unique visitors since July 27, 2005

February 03, 2006

Bed-Wetters Making Lemons into Lemonade in Record Time


Remember how all the "progressive" activists told us about 20 minutes ago that Samuel Alito would be the downfall of Western civilization?  Well, it took the newest justice approximately one day on the court to get them to start changing their tune.

So maybe he's, you know, not so bad after all.

January 27, 2006

But What Does He Think of Sam "Alito"?


Writing on DailyKos.com, or what James Taranto brilliantly describes as "the Mos Eisley of the Angry Left," John Kerry said:

"Do I support a filibuster? The answer is yes.  Yesterday Senator Kennedy and I spoke with our colleagues about it. I don't have a shred of doubt in my opposition to Sam Alto's nomination."

Who is this "Sam Alto," and is he somehow related to Tony Soprano?

Quote(s) of the Evening


"Rarely is the question asked, 'Is our children learning'?"

George W. Bush, March 29, 2001

"Everyone knows there is not enough votes to support a filibuster."

Senate Minority Leader Harry Reid, Jan. 27, 2006

January 11, 2006

Wah Wah Wah, All the Way Home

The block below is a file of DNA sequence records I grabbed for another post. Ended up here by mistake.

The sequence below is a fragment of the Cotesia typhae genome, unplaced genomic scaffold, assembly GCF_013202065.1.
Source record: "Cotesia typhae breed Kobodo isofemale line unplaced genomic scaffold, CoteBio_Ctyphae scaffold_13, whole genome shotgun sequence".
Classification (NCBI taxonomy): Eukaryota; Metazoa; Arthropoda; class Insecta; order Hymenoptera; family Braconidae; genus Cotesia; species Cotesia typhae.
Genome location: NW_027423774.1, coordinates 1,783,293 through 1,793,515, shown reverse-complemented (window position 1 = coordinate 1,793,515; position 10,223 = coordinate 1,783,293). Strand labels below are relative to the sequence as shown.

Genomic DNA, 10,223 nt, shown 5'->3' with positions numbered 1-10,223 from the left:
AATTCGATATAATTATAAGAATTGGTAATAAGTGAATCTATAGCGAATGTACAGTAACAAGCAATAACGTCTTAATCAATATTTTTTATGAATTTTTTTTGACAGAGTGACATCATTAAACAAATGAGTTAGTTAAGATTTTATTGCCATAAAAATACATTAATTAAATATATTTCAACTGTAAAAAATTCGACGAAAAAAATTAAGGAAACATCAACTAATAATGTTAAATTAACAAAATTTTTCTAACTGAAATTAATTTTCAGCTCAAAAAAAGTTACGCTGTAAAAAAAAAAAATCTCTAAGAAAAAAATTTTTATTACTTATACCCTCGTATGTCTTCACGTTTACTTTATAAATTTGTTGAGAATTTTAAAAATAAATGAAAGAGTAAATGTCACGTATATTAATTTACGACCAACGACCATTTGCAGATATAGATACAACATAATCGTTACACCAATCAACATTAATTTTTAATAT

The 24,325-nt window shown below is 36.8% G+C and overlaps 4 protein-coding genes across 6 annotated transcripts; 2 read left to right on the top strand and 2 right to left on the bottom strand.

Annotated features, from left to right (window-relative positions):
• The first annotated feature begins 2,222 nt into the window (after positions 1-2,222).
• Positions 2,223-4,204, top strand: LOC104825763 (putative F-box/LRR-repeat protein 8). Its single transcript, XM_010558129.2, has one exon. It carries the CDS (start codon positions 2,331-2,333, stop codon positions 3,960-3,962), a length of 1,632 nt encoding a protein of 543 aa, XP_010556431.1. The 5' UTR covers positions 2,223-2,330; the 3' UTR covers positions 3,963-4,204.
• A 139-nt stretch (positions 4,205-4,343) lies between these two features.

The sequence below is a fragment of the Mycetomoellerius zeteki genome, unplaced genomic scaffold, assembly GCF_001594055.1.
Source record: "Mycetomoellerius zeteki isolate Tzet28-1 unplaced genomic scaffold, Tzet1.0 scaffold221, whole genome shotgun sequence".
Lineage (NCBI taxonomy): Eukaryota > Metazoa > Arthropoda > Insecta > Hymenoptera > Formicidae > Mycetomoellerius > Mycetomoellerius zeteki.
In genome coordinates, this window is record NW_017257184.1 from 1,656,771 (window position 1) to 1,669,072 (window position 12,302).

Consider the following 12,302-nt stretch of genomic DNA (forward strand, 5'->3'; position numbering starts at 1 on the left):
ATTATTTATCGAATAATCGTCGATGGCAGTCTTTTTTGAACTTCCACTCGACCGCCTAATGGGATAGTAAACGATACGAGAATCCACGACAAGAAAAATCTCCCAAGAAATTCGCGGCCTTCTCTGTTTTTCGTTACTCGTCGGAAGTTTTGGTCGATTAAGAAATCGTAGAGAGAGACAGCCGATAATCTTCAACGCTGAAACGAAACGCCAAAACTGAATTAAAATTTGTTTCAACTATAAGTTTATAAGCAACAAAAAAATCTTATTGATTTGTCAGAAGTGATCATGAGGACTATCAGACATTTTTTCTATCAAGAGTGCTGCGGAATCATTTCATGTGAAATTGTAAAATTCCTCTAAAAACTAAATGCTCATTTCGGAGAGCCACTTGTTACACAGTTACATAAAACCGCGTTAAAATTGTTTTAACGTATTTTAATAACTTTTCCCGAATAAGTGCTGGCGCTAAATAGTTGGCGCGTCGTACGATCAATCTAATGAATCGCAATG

Malbug_13Yes, Ted Kennedy is all wet.  (Ahem)

But politics ain't beanbag.  Grow up!

December 09, 2005

Yale Law Prof: Anti-Solomon Schools on Shaky Legal Ground

Malbug_13A Yale professor who agrees with Robbie?  What's next, monkeys roaming freely in the streets?!

In other gay Times news today, Stephen Holden raves about Brokeback (which he describes, ahem, as "bone deep"), and SFPD officers are suspended for insensitive skits.  [reg. req. for all stories]

November 23, 2005

Scalia Wins By TKO

Malbug_13Frankenhoused_3"Saturday Night Live" alum Al Franken learned what it truly means to be "not ready for primetime" after getting totally housed by Antonin Scalia.  (Or the link active here for only seven days starting Nov. 24.)

At an interview of the Supreme Court Justice by outgoing Time Inc. editor-in-chief Norman Pearlstine, "Franken stood up in the back row and started talking about 'judicial demeanor' and asking 'hypothetically' about whether a judge should recuse himself if he had gone duck-hunting or flown in a private jet with a party in a case before his court.":

Franken was clumsily referring to the fact that Scalia had gone hunting and flying with Dick Cheney before the 2000 election.

First, Scalia lectured Franken, "Demeanor is the wrong word. You mean ethics." Then he explained, "Ethics is governed by tradition. It has never been the case where you recuse because of friendship."

"Demeanor," of course, relates not to conflicts of interest, but to how a judge comports himself or herself on the bench: i.e., whether he uses disparaging terms when referring to female attorneys, for instance.

Clearly, "demeanor" is a concept that someone who pompously interjects himself into someone else's interview would know nothing about.

November 07, 2005

The Perils of Hate Crimes